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Atherosclerosis

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Atherosclerosis – the hardening the arteries – is a progressive disease that causes a persons arteries to narrow and their walls to lose their elasticity due to the accumulation of deposits on the inner lining of their blood vessels.

In patients with this condition, substances such as cholesterol, fats, calcium, and fibrin (clotting factors in the blood) build up into plaque and narrow the openings of the affected arteries. As the arterial walls thicken, the amount of blood flow decreases, which increases the risk of blood clot formation (thrombosis).

Scientists believe atherosclerosis is sparked off by damage to the endothelium, the innermost lining of blood vessels that works to keep the inside of arteries toned and smooth to keep blood flowing. Such damage may be caused by factors such as elevated blood lipid levels, high blood pressure (hypertension), and smoking.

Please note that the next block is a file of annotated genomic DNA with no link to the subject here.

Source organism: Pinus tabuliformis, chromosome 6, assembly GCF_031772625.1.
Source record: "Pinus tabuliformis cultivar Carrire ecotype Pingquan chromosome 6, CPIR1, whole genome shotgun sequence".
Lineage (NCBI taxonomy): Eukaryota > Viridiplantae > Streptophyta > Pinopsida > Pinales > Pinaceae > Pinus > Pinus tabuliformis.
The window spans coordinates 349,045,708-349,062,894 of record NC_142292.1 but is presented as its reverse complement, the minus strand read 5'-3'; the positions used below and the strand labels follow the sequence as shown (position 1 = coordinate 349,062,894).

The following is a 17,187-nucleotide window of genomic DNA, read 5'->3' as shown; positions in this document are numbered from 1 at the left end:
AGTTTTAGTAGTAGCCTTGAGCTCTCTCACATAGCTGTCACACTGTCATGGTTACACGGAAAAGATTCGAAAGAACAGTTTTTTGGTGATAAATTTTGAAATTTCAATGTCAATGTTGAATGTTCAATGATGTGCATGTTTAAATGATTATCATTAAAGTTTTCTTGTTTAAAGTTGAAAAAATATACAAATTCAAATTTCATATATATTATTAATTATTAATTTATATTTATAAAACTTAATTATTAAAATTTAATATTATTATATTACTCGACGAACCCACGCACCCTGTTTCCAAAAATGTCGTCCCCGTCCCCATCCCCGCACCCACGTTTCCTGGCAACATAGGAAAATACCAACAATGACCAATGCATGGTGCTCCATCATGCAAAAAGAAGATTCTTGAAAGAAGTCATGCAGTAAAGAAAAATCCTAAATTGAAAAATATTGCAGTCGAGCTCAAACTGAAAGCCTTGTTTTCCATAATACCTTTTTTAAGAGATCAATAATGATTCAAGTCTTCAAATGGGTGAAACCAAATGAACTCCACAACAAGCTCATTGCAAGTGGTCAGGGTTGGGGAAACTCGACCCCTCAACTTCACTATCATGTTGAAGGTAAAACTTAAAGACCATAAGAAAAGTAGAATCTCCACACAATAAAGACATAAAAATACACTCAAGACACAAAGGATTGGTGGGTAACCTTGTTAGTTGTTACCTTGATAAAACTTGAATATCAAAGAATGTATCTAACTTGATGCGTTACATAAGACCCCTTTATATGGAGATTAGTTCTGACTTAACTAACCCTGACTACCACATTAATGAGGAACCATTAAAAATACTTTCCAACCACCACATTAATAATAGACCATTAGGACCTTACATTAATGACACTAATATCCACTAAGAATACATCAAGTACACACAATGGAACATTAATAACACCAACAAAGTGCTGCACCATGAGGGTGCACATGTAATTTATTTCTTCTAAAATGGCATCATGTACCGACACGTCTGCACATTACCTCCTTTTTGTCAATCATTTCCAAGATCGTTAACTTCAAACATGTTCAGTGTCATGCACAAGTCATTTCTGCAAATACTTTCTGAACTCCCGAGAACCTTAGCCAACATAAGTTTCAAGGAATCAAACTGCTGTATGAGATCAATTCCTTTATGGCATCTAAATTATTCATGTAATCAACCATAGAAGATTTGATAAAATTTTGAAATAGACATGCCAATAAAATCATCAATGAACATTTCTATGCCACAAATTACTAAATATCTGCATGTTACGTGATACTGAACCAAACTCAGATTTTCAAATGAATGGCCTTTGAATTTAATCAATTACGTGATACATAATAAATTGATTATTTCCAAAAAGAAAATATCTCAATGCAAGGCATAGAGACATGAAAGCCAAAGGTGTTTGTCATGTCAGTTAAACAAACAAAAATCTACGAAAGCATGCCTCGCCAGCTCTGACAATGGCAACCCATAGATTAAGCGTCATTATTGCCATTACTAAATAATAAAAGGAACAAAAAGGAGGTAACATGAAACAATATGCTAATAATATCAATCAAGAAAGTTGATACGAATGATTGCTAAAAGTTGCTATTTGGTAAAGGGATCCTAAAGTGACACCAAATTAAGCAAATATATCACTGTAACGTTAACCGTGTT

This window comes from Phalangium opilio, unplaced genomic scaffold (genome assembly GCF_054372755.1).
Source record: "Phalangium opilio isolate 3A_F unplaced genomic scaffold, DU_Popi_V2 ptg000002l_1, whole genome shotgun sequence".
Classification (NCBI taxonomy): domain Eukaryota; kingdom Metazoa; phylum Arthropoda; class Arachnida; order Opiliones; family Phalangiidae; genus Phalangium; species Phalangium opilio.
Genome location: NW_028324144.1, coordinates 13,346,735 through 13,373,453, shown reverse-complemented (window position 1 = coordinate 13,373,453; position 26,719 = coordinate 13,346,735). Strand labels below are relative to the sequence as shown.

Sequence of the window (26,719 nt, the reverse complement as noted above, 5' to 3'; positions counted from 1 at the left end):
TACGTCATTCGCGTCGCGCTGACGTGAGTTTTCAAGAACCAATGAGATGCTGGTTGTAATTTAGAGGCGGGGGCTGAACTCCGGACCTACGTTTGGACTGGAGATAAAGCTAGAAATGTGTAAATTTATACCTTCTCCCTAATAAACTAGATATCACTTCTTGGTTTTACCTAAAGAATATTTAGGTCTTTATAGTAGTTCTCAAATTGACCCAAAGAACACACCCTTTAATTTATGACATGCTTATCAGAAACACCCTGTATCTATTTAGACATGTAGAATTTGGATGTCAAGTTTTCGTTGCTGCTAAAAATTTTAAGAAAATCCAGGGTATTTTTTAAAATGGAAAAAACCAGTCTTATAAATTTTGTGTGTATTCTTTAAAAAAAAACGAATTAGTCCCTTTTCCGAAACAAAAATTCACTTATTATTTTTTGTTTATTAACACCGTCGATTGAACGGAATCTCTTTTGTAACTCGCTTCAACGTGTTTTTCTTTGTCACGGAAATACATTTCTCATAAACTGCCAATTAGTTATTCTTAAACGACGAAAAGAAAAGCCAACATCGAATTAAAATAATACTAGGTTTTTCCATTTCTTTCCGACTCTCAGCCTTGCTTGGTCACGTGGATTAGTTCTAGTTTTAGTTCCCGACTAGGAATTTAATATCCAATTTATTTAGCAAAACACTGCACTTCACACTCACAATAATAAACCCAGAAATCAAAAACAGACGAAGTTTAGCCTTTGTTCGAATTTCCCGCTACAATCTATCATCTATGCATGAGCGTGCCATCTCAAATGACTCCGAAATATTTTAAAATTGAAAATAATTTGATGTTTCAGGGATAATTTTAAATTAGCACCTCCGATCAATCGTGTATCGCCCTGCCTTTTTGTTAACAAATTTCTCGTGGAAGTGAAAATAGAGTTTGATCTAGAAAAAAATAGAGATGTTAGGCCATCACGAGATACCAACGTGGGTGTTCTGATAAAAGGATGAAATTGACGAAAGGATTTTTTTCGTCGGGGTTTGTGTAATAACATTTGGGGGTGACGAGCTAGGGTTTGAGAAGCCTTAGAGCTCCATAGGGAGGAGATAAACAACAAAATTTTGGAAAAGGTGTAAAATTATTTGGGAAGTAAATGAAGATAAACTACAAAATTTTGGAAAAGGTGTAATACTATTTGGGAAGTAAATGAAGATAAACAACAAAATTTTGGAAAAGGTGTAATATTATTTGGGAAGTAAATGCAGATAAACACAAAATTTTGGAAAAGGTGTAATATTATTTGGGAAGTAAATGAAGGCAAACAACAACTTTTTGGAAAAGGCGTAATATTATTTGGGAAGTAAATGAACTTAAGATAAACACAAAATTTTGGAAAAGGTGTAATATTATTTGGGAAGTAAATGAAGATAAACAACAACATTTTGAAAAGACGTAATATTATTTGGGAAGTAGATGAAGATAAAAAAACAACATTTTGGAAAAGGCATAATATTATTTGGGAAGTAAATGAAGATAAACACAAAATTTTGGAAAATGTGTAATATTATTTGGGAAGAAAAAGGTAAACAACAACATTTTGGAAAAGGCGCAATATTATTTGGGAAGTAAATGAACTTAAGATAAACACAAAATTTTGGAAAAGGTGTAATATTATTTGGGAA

Atherosclerosis can develop in any of the arteries in the body, but usually causes no symptoms until middle or older age. When it occurs in the coronary arteries supplying blood to the heart, the patient is said to have coronary heart disease. The most common symptom of this condition is a radiating chest pain. Should coronary arteries already narrowed by atherosclerosis become completely blocked by a blood clot (thrombus), a heart attack happens.

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